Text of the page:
Here’s the word of the day for all of us Kansans: budget cuts.
It’s a word that newly-elected Kansas Gov. Sam Brownback is quickly becoming notorious for using. During his Jan. 13 legislative committee meeting, Brownback proposed the closing of the Kansas Neurological Institute, cutting public broadcasting in the state, the cutting of public schools’ base aid per pupil, among other hot topics.
While Brownback is partially correct in trying to help the state consolidate and spend money wisely, he lacks in his understanding of the consequences on a local level from his cuts.
The Kansas Neurological Institute houses individuals with severe mental disabilities. By privatizing the services, it will look good from a budget perspective, but the individuals housed in this facility are not in any way capable of living without proper care, with some at the point of vegetative state.
Privatized organizations may not have the proper resources to take care of these individuals. There simply aren’t enough ways to successfully house these individuals in the Topeka community, with cuts already taking place at social agencies that are in charge of facilitating housing for individuals with mental disabilities.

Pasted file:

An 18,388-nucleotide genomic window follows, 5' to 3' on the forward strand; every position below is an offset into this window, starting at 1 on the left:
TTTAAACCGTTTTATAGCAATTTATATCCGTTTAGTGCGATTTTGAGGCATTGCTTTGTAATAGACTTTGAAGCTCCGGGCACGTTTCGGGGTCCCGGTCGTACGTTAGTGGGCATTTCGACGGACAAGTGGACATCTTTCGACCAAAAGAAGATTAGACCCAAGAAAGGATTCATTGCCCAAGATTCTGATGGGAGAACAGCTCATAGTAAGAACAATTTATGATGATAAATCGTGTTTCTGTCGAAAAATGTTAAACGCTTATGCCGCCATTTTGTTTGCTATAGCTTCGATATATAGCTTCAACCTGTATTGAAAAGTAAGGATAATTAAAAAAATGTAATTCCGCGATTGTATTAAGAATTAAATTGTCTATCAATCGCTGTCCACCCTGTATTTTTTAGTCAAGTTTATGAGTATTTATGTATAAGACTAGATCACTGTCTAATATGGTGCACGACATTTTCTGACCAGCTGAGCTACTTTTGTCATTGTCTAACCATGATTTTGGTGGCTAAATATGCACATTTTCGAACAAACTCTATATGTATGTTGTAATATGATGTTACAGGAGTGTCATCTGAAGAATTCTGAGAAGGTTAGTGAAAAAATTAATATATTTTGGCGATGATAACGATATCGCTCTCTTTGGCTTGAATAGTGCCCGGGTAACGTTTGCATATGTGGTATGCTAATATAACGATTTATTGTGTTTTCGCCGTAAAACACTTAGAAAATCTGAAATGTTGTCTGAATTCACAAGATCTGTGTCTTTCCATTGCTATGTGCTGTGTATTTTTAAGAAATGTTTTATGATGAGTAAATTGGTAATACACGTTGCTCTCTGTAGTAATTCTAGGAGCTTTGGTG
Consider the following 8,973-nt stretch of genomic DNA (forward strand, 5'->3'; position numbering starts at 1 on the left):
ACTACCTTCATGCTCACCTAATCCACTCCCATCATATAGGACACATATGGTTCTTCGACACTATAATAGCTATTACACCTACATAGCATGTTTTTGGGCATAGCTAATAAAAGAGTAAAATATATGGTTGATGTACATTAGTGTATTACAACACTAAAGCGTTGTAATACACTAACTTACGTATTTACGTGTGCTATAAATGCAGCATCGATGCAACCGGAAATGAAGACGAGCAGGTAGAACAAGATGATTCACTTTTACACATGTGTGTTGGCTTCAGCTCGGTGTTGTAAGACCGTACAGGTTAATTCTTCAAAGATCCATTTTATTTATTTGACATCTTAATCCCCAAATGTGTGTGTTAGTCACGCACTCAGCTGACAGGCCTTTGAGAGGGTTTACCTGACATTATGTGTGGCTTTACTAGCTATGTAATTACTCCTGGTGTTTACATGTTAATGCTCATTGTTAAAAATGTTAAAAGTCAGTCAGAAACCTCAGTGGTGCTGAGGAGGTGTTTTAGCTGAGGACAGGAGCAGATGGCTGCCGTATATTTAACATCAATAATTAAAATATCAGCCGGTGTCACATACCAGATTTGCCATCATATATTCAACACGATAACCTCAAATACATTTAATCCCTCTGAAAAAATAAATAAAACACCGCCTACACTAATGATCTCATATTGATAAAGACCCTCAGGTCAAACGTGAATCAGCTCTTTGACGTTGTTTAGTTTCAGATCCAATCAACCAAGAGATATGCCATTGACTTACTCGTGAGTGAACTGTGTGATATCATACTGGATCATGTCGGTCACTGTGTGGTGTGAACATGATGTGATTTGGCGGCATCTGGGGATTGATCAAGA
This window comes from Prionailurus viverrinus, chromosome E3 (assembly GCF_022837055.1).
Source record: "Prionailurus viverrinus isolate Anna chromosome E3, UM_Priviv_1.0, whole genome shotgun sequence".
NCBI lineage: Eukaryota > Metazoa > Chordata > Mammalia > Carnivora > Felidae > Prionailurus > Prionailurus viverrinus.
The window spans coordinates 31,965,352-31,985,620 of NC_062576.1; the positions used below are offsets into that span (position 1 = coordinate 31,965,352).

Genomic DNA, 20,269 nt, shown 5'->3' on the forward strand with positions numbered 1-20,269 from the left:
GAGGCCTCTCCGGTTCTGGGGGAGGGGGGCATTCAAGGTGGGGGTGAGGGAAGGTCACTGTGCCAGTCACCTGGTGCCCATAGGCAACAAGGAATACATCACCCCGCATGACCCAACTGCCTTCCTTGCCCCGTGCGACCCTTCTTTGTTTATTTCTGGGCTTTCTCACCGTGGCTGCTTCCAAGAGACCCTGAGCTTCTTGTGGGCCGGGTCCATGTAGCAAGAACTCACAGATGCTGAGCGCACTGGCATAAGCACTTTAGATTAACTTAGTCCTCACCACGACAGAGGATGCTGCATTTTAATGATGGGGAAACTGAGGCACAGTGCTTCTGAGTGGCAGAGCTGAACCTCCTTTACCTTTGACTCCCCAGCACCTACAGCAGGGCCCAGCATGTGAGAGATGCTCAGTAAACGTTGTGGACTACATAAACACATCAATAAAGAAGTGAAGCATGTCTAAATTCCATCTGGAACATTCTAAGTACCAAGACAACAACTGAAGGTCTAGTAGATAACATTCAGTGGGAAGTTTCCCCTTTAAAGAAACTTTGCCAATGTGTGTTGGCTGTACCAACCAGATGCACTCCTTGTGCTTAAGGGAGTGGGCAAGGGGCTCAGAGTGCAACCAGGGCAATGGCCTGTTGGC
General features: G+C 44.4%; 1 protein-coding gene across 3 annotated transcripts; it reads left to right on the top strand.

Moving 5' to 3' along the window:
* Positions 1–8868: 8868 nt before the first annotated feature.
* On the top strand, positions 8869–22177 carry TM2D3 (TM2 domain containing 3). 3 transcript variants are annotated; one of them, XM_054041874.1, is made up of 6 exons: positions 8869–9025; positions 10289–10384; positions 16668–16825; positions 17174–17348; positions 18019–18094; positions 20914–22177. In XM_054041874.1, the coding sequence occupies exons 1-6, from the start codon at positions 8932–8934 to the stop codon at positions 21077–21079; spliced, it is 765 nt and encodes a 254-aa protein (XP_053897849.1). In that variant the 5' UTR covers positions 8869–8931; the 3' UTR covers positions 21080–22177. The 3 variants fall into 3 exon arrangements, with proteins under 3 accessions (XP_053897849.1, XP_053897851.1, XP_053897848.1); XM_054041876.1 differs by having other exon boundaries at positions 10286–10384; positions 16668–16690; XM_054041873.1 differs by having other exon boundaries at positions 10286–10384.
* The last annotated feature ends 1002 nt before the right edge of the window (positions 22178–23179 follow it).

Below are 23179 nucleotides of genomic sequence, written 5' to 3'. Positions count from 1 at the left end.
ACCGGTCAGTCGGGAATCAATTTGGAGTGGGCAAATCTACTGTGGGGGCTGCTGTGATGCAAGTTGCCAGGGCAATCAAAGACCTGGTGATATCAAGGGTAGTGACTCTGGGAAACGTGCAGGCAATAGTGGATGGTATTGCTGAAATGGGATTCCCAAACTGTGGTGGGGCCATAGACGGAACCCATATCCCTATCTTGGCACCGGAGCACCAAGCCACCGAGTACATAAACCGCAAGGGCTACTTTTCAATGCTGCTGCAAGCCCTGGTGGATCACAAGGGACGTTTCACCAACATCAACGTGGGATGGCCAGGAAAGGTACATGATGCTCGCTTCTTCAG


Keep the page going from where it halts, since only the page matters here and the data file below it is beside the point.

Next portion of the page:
Public broadcasting is also losing funding. Funds are becoming obsolete and are expected to be completely phased out in the next few years; where the problems with this lie are that public broadcasting tends to lack a media bias that is prevalent in so many other outlets.
Educational programs abound on the station, including programs specific to Kansas, children’s programming, and British Broadcasting Corporation nightly news, which gives a perspective on current events that is not seen by United States stations.
Public schools are expected to see cuts under current budget proposals, though higher education systems in the state are unaffected the proposals. While it is justified because the cuts are partially due to the federal funding for public schools being lessened, Gov. Brownback may need to look at this lessening as an opportunity to show his support in public education.
With education being one of the catalysts to a more intelligent Kansas population in the state’s future, cutting funding to the education that leads to a higher education isn’t at all the correct solution.
Solutions are not easy for the state of Kansas, but surely there are better resolutions than to reduce funding to sources that are vital to the successful well-being of the state.
If you have any ideas, please write the state legislature and contact your local state representative. None of us have all the answers, but all of us have at least some of the answers.